Launching a few experiments in your target market can help you to ascertain if the market is ready to receive your new product and understand the user’s feedback about the product.

Fight the “unreasonable” decreased adoption.

Your business is not the first one. Many before you have experienced a sales decrease or lower conversion rates, often synonymous with a love story that is going to end soon. Don’t consider your product dead until you run experiments to identify and understand the issues that users may have faced.

These examples are just some of the many occasions when an MVP is required. Whenever you or your team are moving into a certain degree of uncertainty it is advisable to do it in a safe way by running experiments or launching MVPs instead of a full product proposition.

Define the strategy with the MVP Experiment Canvas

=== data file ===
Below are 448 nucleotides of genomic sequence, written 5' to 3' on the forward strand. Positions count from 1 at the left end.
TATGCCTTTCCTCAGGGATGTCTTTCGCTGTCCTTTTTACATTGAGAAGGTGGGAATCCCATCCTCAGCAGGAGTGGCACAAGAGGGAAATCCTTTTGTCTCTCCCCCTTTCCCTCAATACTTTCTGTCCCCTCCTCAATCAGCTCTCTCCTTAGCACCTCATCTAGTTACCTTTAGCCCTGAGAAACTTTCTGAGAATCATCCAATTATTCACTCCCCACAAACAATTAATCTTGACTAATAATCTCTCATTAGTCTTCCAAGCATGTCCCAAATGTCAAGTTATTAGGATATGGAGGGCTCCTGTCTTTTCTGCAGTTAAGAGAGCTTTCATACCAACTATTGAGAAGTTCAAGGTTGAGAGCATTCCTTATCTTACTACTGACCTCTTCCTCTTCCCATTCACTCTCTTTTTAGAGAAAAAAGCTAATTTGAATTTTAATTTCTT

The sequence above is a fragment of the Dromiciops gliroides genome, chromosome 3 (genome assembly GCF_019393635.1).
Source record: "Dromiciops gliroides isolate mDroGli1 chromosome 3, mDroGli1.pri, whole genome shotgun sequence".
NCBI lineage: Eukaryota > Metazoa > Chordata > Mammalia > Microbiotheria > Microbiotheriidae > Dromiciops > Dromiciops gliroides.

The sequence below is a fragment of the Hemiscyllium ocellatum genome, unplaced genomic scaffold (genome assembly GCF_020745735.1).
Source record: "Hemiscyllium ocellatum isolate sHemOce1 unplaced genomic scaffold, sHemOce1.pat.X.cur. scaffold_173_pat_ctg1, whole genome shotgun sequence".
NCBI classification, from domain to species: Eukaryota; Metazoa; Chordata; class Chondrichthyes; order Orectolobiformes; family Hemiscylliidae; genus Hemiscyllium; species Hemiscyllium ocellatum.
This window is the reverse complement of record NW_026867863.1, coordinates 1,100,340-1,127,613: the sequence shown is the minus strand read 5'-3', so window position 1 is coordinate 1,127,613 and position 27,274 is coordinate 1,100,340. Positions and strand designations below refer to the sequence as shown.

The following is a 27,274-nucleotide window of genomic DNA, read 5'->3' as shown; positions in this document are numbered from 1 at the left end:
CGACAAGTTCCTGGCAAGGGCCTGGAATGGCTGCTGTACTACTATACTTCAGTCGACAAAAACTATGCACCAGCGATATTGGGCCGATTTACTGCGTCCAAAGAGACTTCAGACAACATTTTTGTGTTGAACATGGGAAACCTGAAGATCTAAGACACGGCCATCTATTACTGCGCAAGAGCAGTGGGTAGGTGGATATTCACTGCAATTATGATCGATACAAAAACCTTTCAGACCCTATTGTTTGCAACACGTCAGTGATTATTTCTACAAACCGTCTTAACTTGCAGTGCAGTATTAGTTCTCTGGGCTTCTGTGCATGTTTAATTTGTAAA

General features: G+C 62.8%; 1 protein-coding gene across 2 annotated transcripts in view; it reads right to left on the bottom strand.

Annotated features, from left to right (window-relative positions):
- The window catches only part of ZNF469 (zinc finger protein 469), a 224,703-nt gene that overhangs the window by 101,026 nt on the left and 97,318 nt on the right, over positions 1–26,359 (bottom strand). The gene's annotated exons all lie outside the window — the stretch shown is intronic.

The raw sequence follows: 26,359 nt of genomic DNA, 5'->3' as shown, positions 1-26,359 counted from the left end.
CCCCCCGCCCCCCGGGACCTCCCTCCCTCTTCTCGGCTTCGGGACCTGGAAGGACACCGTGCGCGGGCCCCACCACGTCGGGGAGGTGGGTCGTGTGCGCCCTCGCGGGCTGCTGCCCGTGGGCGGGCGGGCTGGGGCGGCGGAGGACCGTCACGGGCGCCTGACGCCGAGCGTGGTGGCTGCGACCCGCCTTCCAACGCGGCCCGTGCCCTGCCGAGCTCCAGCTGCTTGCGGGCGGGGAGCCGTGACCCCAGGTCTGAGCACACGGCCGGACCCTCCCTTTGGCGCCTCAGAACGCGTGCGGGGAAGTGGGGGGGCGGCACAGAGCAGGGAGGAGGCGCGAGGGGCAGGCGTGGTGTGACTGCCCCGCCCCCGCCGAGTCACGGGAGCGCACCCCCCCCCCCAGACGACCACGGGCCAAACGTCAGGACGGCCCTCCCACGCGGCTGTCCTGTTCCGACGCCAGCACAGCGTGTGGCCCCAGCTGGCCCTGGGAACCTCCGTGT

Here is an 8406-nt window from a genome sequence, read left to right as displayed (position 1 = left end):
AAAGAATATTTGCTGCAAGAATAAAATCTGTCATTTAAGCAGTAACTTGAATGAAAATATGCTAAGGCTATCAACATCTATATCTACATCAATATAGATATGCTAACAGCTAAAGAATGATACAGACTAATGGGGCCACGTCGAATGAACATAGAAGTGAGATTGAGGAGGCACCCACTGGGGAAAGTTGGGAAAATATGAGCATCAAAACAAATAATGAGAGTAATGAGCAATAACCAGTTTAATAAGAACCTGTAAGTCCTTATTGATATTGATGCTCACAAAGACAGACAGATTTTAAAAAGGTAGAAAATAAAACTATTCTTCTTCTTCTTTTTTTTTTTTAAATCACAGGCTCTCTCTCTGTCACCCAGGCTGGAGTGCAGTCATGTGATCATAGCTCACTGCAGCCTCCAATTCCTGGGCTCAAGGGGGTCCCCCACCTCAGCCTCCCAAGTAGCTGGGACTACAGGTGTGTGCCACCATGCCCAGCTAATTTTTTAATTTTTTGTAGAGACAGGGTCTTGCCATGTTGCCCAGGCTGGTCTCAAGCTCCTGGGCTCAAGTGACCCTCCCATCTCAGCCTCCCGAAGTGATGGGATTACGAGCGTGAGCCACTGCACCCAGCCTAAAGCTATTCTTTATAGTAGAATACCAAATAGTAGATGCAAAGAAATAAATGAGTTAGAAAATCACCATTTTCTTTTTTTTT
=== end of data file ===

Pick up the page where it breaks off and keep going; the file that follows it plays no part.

Now that we have a clear vision of what the methodology behind it is and which are the occasions that may require an empirical approach, let’s see how to define the strategy behind your next MVP and which tools can come in hand.

Many of you are already familiar with a canvas as a design thinking methodology tool. One of the most famous strategic assets is the “Business Model Canvas (BMC)”, shaped by Alexander Osterwalder, the aim of which is to provide a synthetic and visual representation of the business' main aspects. While inspiring innovation, the BMC is focused on shaping a business structure and delivering a product to users in the most efficient way, making sure to answer their needs with a specific and detailed value proposition.

As we mentioned at the beginning, situations with a high degree of uncertainty start with formulated hypotheses of some kinds in order to build a minimum value proposition that will be delivered through the MVP (and not with a clear vision of the business) revealing the BMC as an inappropriate tool to use.